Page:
So a rabbit can be pedigreed and not registered with anything… And a registered rabbit can have no registered family members. Which to me seems a little strange. If someone offered to sell you a $1000 “pedigreed” dog, where it wasn’t registered with anything and they just kept the pedigree “on their own” people would laugh. Yet this is exactly how it is with rabbits.

So I have recently bought a rabbit tattooing kit. They come in two styles, a clamp and a pen. I like the idea of the pen style myself, but either does the job, so I got the Rabbitatt from Bass. The goal is to have pedigreed rabbits of my own lines by next year. Only Kibbles came with any sort of pedigree and she is a Rex, not a NZW. By being able to offer this slip of paper, people can show my rabbits and so can I. A big step forward for our small little business.

Which brings me to learning how to tattoo your rabbit. This is NOT easy and there’s some easy mistakes to be made. I had Greg help me take some photos of the process as I learned to tatt my buns.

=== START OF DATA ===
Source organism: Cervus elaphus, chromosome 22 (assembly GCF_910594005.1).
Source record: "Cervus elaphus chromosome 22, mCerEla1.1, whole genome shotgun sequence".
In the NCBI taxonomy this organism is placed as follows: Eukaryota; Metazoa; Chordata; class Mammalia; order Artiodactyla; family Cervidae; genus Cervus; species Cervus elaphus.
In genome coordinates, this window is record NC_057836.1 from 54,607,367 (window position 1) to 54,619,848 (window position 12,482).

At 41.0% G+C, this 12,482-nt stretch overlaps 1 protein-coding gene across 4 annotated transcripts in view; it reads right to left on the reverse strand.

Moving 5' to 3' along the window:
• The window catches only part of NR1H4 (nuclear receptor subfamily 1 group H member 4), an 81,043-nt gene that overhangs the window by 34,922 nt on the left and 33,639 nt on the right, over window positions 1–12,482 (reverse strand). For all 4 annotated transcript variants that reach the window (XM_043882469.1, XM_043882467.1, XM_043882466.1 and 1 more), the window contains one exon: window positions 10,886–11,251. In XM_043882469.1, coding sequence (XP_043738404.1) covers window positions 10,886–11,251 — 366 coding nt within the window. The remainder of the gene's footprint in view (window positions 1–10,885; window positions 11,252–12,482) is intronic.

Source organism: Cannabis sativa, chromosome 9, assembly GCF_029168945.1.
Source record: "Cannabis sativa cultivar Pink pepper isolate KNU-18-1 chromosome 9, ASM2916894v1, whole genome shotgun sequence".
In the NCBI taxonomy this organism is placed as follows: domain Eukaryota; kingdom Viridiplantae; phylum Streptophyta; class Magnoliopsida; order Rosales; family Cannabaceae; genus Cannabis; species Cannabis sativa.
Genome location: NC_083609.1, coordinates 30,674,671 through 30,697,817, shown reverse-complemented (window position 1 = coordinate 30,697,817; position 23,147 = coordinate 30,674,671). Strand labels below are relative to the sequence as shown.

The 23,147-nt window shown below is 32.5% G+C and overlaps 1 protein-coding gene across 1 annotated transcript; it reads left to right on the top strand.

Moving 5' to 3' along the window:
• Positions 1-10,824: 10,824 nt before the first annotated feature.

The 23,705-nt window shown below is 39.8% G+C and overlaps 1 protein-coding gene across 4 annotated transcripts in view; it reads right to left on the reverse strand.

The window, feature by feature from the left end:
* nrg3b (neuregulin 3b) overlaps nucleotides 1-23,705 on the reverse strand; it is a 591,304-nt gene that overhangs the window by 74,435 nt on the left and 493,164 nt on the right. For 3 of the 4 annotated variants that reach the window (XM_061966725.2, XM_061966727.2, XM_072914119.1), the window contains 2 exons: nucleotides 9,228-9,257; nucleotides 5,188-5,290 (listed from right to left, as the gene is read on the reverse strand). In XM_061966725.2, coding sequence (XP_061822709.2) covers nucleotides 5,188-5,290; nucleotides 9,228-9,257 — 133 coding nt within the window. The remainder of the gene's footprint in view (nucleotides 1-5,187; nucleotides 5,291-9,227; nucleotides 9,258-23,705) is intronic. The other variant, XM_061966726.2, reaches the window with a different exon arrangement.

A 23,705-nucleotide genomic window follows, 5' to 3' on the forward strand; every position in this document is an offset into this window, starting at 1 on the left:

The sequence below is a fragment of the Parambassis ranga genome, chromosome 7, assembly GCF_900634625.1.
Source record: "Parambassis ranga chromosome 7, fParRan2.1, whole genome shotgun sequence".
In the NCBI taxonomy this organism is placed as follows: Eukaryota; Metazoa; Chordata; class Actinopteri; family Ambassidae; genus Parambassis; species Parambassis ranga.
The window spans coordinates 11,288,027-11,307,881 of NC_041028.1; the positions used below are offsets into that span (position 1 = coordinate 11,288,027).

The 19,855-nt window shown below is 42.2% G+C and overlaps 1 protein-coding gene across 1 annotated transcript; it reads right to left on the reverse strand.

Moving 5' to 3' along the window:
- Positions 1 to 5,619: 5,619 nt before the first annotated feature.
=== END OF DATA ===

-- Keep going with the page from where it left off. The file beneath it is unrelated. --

Step one is get your tattoer and then practice. I took a suggestion and briefly practiced on the outside of a banana peel. It came out clean and pretty and there were no issues at all.
Then came the practice rabbits. These were my culls from Iams’s litter. I ended up tattooing both ears on both rabbits to practice. I’ll let you know how they look in a week, but in the meantime I can talk about what went wrong (and right).

First start with a nice clean table and a big, comfy spot you can cross your legs on. I chose our couch so my legs would not fall asleep. Put all your supplies on the table. Upon finding all the appropriate supplies, discover that your disinfectant (iodine) has frozen solid because it was left outside and resort to peroxide instead. Wish desperately that you owned rubbing alcohol. Then assemble your tattooer, ink, ink cup, paper towels, ice cube, disinfectant and something to put over the finished tattoo like Neosporin or something. I just used ordinary Vaseline. If you’re doing more than ones buns, have a little cup to pour your disinfectant into for sterilizing the needle between rabbits.